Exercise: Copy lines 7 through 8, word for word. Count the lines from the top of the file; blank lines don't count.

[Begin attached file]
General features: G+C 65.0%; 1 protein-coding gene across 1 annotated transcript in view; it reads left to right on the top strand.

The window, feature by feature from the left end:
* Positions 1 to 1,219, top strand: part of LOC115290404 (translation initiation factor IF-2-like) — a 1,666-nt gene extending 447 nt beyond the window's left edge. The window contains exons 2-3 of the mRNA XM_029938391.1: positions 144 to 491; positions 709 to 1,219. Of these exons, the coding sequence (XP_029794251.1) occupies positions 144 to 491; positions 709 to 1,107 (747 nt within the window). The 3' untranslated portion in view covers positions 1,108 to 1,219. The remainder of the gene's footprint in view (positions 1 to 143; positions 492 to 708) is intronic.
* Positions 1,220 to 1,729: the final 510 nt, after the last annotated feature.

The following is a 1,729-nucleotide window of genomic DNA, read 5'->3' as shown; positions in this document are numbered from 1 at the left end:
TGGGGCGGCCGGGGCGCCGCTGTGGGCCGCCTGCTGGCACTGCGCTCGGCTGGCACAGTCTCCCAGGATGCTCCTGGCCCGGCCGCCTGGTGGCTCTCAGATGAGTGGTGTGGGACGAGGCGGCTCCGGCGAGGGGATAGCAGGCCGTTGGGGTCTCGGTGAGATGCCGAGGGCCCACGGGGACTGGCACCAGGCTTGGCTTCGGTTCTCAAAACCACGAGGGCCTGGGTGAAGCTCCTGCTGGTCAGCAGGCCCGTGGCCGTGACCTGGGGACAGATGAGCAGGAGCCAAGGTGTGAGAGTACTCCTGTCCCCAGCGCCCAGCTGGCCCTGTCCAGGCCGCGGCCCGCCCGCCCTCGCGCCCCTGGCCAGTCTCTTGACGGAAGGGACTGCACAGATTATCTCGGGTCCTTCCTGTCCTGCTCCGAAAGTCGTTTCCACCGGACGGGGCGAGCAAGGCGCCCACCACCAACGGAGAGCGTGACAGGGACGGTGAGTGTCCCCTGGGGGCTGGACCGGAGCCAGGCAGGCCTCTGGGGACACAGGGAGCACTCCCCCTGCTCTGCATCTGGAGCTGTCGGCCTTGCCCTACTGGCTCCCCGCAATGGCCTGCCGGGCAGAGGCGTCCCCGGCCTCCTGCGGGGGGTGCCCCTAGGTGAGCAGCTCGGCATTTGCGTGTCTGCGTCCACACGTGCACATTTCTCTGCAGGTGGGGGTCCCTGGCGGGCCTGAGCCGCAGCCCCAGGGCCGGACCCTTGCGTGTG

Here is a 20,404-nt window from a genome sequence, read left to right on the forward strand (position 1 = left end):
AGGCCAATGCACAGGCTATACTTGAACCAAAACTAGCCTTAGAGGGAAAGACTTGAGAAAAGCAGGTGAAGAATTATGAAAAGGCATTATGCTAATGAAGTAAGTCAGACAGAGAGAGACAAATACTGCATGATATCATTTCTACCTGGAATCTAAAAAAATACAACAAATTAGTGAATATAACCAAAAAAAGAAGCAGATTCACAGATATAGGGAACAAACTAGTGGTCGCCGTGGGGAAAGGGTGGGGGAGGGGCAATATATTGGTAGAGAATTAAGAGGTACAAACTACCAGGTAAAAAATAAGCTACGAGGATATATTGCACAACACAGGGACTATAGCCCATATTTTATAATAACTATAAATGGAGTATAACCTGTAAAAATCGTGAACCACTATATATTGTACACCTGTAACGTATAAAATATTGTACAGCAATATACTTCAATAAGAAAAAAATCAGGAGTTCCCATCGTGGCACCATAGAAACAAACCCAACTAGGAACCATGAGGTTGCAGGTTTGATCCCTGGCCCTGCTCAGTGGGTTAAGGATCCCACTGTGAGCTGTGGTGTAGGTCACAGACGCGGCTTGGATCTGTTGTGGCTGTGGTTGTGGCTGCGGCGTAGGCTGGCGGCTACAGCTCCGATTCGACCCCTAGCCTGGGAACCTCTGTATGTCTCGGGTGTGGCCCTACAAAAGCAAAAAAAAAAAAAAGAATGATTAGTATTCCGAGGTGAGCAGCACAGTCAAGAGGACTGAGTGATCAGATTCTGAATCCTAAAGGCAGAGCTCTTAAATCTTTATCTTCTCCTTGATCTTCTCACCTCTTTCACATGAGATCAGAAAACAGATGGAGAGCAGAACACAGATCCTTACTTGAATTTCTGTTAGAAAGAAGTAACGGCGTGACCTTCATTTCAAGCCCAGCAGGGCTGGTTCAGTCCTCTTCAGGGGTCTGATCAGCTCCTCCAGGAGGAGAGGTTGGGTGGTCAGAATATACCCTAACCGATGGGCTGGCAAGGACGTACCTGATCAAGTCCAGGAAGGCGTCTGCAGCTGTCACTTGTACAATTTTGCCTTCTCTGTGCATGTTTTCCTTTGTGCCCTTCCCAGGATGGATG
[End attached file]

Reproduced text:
Here is a 20,404-nt window from a genome sequence, read left to right on the forward strand (position 1 = left end):
AGGCCAATGCACAGGCTATACTTGAACCAAAACTAGCCTTAGAGGGAAAGACTTGAGAAAAGCAGGTGAAGAATTATGAAAAGGCATTATGCTAATGAAGTAAGTCAGACAGAGAGAGACAAATACTGCATGATATCATTTCTACCTGGAATCTAAAAAAATACAACAAATTAGTGAATATAACCAAAAAAAGAAGCAGATTCACAGATATAGGGAACAAACTAGTGGTCGCCGTGGGGAAAGGGTGGGGGAGGGGCAATATATTGGTAGAGAATTAAGAGGTACAAACTACCAGGTAAAAAATAAGCTACGAGGATATATTGCACAACACAGGGACTATAGCCCATATTTTATAATAACTATAAATGGAGTATAACCTGTAAAAATCGTGAACCACTATATATTGTACACCTGTAACGTATAAAATATTGTACAGCAATATACTTCAATAAGAAAAAAATCAGGAGTTCCCATCGTGGCACCATAGAAACAAACCCAACTAGGAACCATGAGGTTGCAGGTTTGATCCCTGGCCCTGCTCAGTGGGTTAAGGATCCCACTGTGAGCTGTGGTGTAGGTCACAGACGCGGCTTGGATCTGTTGTGGCTGTGGTTGTGGCTGCGGCGTAGGCTGGCGGCTACAGCTCCGATTCGACCCCTAGCCTGGGAACCTCTGTATGTCTCGGGTGTGGCCCTACAAAAGCAAAAAAAAAAAAAAGAATGATTAGTATTCCGAGGTGAGCAGCACAGTCAAGAGGACTGAGTGATCAGATTCTGAATCCTAAAGGCAGAGCTCTTAAATCTTTATCTTCTCCTTGATCTTCTCACCTCTTTCACATGAGATCAGAAAACAGATGGAGAGCAGAACACAGATCCTTACTTGAATTTCTGTTAGAAAGAAGTAACGGCGTGACCTTCATTTCAAGCCCAGCAGGGCTGGTTCAGTCCTCTTCAGGGGTCTGATCAGCTCCTCCAGGAGGAGAGGTTGGGTGGTCAGAATATACCCTAACCGATGGGCTGGCAAGGACGTACCTGATCAAGTCCAGGAAGGCGTCTGCAGCTGTCACTTGTACAATTTTGCCTTCTCTGTGCATGTTTTCCTTTGTGCCCTTCCCAGGATGGATG